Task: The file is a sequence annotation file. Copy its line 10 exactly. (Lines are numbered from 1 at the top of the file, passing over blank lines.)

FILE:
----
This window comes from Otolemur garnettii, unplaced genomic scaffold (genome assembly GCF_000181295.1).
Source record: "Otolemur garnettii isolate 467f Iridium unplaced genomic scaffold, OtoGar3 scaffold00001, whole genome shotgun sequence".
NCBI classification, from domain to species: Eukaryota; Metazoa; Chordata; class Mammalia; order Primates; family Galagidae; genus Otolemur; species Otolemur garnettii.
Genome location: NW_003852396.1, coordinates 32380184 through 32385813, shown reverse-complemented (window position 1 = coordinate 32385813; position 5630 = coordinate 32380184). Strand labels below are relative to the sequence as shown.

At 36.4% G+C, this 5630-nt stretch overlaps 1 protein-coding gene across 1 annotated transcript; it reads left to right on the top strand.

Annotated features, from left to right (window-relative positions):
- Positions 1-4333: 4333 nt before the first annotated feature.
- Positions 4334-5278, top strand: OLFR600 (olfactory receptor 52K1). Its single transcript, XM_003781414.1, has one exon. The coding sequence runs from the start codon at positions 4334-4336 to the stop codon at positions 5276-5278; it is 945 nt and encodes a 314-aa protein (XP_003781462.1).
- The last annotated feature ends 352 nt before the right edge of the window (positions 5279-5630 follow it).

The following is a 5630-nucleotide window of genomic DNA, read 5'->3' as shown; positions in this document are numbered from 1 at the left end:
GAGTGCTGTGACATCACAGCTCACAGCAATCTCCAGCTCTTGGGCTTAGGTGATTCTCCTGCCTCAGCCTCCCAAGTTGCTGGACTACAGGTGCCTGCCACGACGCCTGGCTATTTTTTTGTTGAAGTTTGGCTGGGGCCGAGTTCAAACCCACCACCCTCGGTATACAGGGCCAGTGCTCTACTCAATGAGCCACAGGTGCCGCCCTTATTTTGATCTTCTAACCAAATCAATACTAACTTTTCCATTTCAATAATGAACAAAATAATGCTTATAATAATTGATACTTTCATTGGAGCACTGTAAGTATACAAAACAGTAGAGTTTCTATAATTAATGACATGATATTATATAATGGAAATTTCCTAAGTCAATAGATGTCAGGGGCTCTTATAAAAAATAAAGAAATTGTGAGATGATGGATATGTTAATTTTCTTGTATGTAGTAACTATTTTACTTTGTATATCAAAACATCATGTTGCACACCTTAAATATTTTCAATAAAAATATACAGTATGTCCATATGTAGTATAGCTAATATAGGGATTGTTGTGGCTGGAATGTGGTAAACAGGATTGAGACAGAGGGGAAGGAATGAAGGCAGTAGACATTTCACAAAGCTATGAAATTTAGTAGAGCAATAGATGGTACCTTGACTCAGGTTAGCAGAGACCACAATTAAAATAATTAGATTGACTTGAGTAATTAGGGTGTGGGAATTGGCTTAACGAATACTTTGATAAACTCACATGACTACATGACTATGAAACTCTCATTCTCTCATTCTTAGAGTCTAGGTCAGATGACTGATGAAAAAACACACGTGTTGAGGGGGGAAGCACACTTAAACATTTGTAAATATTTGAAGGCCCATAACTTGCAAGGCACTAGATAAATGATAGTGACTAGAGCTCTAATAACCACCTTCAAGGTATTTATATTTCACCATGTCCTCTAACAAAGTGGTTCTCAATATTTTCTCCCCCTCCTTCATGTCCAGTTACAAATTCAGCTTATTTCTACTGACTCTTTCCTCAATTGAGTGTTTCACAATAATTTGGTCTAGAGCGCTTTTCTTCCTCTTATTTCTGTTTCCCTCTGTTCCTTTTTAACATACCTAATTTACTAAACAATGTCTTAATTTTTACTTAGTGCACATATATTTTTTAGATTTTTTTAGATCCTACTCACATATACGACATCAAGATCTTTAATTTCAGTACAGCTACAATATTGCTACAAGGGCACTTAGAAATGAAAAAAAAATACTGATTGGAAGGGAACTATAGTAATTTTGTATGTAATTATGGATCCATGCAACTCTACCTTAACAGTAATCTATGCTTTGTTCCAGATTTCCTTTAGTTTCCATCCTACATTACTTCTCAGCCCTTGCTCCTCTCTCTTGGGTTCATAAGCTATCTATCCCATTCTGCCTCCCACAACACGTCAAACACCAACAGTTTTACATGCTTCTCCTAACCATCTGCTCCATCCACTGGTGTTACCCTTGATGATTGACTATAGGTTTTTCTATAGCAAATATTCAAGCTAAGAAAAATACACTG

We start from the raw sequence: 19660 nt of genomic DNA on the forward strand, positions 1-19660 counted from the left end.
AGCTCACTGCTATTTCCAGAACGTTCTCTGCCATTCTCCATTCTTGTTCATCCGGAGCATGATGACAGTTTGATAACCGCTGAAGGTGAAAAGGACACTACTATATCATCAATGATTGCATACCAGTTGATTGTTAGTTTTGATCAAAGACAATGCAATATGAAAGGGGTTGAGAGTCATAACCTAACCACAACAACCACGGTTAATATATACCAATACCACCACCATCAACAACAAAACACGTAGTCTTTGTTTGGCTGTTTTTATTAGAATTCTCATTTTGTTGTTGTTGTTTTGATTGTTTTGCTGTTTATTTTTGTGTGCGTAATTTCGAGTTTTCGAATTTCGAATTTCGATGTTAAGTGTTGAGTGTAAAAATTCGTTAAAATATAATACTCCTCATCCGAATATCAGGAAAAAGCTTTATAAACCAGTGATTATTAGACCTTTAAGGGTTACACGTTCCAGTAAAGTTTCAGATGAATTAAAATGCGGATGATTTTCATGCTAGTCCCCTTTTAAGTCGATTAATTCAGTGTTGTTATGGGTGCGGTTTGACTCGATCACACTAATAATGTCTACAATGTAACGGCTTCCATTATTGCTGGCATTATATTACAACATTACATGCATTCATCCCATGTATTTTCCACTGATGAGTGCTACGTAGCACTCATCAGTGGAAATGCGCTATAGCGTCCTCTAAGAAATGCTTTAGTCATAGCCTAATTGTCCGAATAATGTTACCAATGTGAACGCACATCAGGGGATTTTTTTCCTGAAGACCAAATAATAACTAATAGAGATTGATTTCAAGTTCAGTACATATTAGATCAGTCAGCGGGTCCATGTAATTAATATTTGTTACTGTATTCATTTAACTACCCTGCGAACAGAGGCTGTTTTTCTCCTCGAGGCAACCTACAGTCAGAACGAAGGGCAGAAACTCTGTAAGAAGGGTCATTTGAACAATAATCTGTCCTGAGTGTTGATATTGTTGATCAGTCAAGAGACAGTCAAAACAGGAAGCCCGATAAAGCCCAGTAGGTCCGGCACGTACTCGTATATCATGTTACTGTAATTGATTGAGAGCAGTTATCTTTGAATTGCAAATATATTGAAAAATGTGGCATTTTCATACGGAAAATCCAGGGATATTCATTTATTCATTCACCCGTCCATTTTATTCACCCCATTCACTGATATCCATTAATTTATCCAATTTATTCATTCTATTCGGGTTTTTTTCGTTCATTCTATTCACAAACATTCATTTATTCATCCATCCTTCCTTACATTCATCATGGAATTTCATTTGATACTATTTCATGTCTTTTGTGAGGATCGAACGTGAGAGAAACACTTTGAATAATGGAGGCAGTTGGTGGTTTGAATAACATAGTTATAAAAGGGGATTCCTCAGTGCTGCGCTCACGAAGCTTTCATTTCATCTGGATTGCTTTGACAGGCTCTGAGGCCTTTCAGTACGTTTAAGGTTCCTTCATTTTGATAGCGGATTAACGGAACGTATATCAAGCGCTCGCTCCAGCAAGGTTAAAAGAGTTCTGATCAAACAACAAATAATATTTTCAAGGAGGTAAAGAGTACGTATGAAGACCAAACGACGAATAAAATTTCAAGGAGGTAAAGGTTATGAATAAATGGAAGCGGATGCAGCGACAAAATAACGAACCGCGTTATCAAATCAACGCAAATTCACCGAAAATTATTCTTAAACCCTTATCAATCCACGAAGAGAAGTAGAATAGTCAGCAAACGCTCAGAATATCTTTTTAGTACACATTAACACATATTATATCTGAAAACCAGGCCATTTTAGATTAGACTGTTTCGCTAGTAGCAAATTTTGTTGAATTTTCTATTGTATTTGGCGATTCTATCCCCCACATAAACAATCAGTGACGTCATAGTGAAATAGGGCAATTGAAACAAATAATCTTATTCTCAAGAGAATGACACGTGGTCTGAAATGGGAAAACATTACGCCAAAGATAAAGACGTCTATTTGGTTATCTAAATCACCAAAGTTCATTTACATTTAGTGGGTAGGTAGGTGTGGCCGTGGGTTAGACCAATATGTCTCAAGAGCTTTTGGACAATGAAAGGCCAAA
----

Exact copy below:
The following is a 5630-nucleotide window of genomic DNA, read 5'->3' as shown; positions in this document are numbered from 1 at the left end: